A 15-year-old male presents to the pediatric Emergency Department (ED) for evaluation of neck pain for three weeks. The patient is vague as to the development of his symptoms, but his mother reveals patient was assaulted by peers three weeks ago and has had progressively worsening neck pain and stiffness. The patient states symptoms have gotten to the point where he is unable to turn his head but denies fevers, chills, nausea, vomiting, focal weakness, or sensory changes.
This patient was found to have septic arthritis of the atlantooccipital (AO) joint, noted on the CT shown above, with joint space narrowing and erosion (red arrow) of the right AO joint with associated soft tissue swelling and effusion. Seen on the MRI is further confirmation of the findings suggested on CT of septic arthritis, with additional noting of attenuation of the prevertebral space of C2/C3 suggestive of phlegmon, bilateral AO joint arthritis, and involvement of the atlantoaxial joint, all of which can be seen on the above sagittal cut of the MRI, with the most notable being the pre-vertebral phlegmon (red arrow).
Septic arthritis of the facet joints is a rarity, particularly in pediatrics and in the cervical spine; case reports largely describe a lumbar location in elderly adults with predisposing comorbidities (intravenous drug use, diabetes, immunosuppression) for spontaneous infection. There are no published case reports of traumatic, pediatric AO joint septic arthritis. This patient developed septic arthritis following trauma. As with peripheral septic arthritis, the most common cause is hematogenous spread, and even non-penetrating trauma can predispose a joint to infection as likely occurred in this case. Septic arthritis of the facet joints presents similarly to spondylodiscitis, generally with fever, neck or back pain, and elevated inflammatory markers such as CRP/ESR. If left untreated, it can be a dangerous and refractory cause of sepsis that leads to deadly complications such as concomitant epidural access formation. Oftentimes patients are initially misdiagnosed and re-present multiple times as the preferred image modality for diagnosis is MRI which is not always readily available or ordered. In general, treatment generally includes weeks-long courses of intravenous (IV) antibiotics, though this patient was discharged on oral antibiotics after significant symptomatic improvement on IV therapy after four days.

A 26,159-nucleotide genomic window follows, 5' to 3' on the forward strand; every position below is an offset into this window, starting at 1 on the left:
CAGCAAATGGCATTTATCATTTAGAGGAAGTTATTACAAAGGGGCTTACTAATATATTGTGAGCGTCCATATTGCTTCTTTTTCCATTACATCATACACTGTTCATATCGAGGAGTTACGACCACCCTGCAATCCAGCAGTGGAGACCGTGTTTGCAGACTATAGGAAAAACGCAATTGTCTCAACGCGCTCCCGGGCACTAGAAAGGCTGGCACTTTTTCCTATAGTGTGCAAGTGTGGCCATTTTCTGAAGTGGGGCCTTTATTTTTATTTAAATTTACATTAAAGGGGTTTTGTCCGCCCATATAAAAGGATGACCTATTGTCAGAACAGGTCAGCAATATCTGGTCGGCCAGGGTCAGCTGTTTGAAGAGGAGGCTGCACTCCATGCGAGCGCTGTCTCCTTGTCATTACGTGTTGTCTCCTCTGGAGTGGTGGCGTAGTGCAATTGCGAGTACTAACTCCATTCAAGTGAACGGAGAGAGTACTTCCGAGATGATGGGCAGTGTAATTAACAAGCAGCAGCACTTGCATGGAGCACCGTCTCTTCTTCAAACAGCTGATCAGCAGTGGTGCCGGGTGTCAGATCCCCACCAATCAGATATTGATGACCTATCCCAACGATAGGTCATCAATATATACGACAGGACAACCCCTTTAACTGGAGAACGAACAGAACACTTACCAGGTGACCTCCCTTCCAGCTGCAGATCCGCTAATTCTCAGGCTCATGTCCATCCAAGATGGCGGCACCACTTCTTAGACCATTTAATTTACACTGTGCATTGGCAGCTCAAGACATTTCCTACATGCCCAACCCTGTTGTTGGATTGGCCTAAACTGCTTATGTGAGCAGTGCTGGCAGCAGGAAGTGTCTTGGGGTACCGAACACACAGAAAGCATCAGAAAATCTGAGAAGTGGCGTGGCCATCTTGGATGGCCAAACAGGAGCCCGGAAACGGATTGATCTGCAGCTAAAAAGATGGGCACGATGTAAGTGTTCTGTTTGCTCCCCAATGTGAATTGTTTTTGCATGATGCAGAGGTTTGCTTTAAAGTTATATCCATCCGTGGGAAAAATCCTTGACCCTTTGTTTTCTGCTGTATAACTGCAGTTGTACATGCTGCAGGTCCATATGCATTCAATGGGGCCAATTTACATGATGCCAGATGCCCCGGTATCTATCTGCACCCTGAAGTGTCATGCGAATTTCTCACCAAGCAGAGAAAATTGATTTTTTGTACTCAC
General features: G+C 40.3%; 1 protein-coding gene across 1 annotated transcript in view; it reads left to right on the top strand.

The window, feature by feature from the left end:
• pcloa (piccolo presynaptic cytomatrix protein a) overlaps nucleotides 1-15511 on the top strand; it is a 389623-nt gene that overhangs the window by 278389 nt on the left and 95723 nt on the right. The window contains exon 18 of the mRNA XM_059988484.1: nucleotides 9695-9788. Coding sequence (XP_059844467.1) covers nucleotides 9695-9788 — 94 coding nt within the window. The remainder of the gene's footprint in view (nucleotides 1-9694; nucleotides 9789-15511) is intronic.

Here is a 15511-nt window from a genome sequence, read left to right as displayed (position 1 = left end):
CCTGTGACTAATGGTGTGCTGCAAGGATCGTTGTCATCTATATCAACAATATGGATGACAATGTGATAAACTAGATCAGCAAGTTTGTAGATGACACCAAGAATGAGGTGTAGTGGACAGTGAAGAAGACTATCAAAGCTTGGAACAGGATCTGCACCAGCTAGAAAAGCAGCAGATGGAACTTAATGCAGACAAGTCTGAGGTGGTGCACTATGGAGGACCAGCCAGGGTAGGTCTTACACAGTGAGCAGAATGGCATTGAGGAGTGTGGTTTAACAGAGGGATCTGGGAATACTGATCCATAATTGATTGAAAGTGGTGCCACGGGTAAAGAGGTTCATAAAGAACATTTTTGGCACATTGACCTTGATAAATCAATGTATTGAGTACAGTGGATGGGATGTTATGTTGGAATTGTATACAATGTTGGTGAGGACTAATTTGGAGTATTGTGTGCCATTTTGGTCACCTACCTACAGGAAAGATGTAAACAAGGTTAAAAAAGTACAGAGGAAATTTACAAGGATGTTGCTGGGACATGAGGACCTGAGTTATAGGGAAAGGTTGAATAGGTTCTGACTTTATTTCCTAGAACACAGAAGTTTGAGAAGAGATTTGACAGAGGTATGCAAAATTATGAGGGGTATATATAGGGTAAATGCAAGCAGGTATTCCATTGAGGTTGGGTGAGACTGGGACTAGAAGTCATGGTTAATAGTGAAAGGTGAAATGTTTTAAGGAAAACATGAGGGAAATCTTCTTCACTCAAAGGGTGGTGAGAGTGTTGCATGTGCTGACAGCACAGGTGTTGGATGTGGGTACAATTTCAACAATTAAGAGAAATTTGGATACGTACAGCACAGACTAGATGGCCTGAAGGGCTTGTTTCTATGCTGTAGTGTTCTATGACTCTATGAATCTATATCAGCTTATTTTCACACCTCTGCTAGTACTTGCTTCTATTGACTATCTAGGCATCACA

Septic arthritis of the cervical facet joints, namely the AO joint, is a rare cause of neck pain in patients with fever and elevated inflammatory markers, and can present after trauma. Generally, it is hematogenously spread and associated with comorbidities such as diabetes, intravenous drug use, and immunosuppression, it should be considered in patients with refractory symptoms or in which there is strong suspicion as it can have dangerous complications.
The preferred imaging modality for diagnosis is MRI, though CT can be useful in making the diagnosis radiographically. Treatment generally consists of weeks of IV antibiotics.